You could call this rush hour, but while there was briskness — people streaming in and out of platforms with an energy seldom seen in this small city — there was no rush. I always got a seat. And often there were people nearby willing to talk openly, if not loudly, amongst themselves or on the phone. I could not get myself to do this in such closed public spaces, but I was glad — for once — the others were not like me. One morning, not long after I boarded the S4 in Heidelberg, a dark-skinned young man facing me began to speak on the phone in Kannada.

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At the Frauenbad


A middle-aged woman sits on a sofa, flipping through a book. A large photograph of a decaying indoor pool hangs behind her. It is a simple picture, but I cannot take my eyes off it. Why?

The photograph was taken during the launch event of Sabine Arndt’s new book, ‘Das Alte Hallenbad Heidelberg. Ein Tempel des Volkes’ at the Frauenbad. The Frauenbad, a public swimming pool for women until 1981, is now a party arena with a bar and a dance floor. We stood there on a Sunday afternoon in May, listening to speeches in German describing the building’s history and the making of the book. Later the crowd milled around the hall looking at the exhibition of Sabine’s photographs. Many stood drinking and talking. A few sat on sofas lining the walls. I was on my way out when I noticed this woman.

We know these moments. A real world scene jumps out as a photograph. It demands to be framed. Would the iPhone capture what I saw?

It did. The photograph works, although I’m not sure why. Colour gives it character and the seated woman appears striking. But there is something else: the inner photograph.

The woman stood out that afternoon among all the Germans, and she seems an odd figure in the photograph too, more a part of the inner photograph than the outer one. The colour of her skin, her dress, her hat, her handbag: they blend into the interiors of the old Frauenbad. There is an understated elegance there, in her dress, the tilt of her head, her leisurely manner of leafing through the book. She belongs to a different time, the era of the Frauenbad bathers perhaps. And I cannot help wondering if the page she is looking at holds the same photograph that hangs behind her.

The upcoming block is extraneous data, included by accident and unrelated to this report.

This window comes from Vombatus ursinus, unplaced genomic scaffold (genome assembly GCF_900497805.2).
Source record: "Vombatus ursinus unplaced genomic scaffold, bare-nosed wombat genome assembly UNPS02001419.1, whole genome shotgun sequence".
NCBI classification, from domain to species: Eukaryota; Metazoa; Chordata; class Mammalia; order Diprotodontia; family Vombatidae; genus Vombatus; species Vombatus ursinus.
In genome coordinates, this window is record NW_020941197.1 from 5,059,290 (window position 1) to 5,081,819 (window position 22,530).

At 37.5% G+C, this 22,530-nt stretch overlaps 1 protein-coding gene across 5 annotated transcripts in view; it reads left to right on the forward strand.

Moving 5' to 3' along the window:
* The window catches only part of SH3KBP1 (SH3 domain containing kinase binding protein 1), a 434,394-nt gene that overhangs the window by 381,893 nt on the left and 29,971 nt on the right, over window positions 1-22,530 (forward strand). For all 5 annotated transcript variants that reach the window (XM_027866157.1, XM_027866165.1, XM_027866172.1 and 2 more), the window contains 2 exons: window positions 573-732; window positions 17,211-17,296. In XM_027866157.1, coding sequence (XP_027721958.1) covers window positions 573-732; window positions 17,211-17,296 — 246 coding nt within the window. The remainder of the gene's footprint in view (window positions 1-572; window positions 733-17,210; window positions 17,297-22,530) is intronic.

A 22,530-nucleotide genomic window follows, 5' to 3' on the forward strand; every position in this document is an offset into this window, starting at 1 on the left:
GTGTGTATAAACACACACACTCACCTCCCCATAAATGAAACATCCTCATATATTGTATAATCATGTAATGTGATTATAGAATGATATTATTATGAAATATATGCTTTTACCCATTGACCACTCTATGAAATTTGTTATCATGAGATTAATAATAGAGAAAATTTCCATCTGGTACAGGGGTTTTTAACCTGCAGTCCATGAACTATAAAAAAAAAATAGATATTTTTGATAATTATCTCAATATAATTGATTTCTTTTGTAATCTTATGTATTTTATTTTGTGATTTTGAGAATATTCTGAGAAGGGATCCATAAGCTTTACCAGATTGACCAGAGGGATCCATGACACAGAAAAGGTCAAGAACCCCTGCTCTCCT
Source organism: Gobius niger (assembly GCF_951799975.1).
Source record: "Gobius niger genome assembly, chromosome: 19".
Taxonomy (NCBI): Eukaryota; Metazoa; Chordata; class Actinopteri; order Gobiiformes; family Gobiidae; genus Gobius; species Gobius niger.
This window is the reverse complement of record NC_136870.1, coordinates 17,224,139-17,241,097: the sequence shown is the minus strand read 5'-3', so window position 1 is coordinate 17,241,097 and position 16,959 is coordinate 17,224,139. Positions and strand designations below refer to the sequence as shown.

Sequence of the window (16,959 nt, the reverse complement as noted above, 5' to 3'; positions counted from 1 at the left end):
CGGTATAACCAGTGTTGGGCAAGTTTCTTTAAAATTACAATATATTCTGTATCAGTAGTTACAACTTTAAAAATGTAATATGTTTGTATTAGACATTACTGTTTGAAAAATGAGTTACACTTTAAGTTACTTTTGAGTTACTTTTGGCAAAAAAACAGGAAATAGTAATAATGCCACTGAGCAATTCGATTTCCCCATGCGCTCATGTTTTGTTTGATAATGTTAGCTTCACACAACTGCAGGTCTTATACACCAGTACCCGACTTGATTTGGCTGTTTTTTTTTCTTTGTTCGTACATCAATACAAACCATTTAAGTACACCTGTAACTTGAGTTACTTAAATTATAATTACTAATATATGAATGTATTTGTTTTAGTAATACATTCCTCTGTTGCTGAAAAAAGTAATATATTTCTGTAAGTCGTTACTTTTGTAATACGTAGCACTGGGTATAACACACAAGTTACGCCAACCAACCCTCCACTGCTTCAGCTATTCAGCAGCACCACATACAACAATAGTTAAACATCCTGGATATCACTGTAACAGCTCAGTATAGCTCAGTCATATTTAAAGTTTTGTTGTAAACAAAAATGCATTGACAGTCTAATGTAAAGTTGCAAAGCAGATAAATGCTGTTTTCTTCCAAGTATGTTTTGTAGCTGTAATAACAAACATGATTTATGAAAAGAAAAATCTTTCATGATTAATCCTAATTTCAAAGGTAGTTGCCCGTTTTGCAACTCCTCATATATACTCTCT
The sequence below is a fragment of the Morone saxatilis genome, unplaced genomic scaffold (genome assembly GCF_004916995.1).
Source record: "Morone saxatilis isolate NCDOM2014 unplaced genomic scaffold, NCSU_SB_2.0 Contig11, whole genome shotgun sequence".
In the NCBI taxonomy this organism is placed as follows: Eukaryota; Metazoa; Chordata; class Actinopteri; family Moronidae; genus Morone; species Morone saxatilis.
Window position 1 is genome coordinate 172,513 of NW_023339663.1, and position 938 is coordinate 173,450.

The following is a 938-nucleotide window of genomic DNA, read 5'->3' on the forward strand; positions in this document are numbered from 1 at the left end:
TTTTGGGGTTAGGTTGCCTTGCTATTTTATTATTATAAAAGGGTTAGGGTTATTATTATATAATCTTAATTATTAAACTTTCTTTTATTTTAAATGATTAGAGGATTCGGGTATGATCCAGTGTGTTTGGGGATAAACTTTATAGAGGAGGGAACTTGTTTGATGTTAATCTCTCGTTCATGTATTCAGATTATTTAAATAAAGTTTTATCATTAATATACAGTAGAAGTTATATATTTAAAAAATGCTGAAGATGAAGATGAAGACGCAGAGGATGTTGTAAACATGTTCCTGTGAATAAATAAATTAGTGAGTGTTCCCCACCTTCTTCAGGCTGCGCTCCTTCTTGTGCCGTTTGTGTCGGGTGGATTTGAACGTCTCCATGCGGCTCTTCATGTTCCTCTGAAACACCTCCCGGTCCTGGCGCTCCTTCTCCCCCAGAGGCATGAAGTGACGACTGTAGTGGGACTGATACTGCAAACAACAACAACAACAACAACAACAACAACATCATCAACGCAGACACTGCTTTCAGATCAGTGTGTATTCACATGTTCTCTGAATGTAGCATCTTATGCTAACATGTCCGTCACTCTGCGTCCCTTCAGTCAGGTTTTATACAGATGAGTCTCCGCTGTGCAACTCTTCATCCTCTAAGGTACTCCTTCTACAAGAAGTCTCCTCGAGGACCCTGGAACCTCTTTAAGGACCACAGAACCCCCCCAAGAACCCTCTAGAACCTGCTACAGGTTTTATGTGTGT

There are other intriguing symmetries. The woman’s hat and the lamp, similarly shaped and positioned at the diagonal edges of the inner photograph. The large rectangle of the inner photo, the small white rectangle below it to the right, and the (partially obscured) dark rectangle above it. The semi-circle of the table and the semi-circle of the exposed pool in the photograph. The inverted dome of the lamp, and the similar arc we see in the upper portion of the photograph. The shaft of light that angles down towards the woman’s face.

I’m still not certain what makes it work, but I now understand the photograph better.

The spell of heat


The screen displays a ‘Sunny 40’. Switching to Fahrenheit, it says 104. There is no air-conditioning at home. The scorching heat seeps inside, its force inescapable.

The body senses this before the mind grasps it. Skin turns sticky, breathing is a labour, eyes squint in the white heat, thirst is hard to slake, flies pester the ears. A lethargy sets in. Sleep descends, like a drug promising relief.

The spell of heat turns the neighbourhood foreign, like someplace distant and unfamiliar. Women walk hugging the church wall, following its sliver of shade. Men lick their ice cones like babies. Decent girls tread the streets in swimwear. Buildings wear an unfriendly, shuttered look. Their shadows seem darker, sharper. Shops lure passersby with air-conditioned drafts. Temperature figures in every second conversation. The drowsy librarian blames the soporific heat. The erratic barber cannot deal with the stickiness of hair.